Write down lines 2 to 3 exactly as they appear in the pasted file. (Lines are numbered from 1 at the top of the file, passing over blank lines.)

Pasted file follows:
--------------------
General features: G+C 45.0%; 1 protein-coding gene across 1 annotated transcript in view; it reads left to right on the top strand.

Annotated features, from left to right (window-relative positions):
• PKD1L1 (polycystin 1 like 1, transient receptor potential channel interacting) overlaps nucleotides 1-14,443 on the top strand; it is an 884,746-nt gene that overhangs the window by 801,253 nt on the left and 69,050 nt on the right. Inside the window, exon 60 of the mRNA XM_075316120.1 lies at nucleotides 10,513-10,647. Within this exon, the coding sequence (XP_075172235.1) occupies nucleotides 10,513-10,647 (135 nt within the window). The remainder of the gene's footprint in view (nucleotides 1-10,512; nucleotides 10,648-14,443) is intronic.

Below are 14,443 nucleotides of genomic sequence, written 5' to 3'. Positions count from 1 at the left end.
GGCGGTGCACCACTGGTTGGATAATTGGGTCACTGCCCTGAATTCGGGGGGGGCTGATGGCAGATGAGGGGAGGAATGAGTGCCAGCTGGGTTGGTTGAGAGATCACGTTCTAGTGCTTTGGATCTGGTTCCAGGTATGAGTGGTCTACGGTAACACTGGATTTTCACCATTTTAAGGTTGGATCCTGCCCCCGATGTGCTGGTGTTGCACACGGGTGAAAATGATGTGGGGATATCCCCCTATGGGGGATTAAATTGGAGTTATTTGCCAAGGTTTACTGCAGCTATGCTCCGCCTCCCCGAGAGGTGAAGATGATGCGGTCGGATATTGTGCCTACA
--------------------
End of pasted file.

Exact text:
Annotated features, from left to right (window-relative positions):
• PKD1L1 (polycystin 1 like 1, transient receptor potential channel interacting) overlaps nucleotides 1-14,443 on the top strand; it is an 884,746-nt gene that overhangs the window by 801,253 nt on the left and 69,050 nt on the right. Inside the window, exon 60 of the mRNA XM_075316120.1 lies at nucleotides 10,513-10,647. Within this exon, the coding sequence (XP_075172235.1) occupies nucleotides 10,513-10,647 (135 nt within the window). The remainder of the gene's footprint in view (nucleotides 1-10,512; nucleotides 10,648-14,443) is intronic.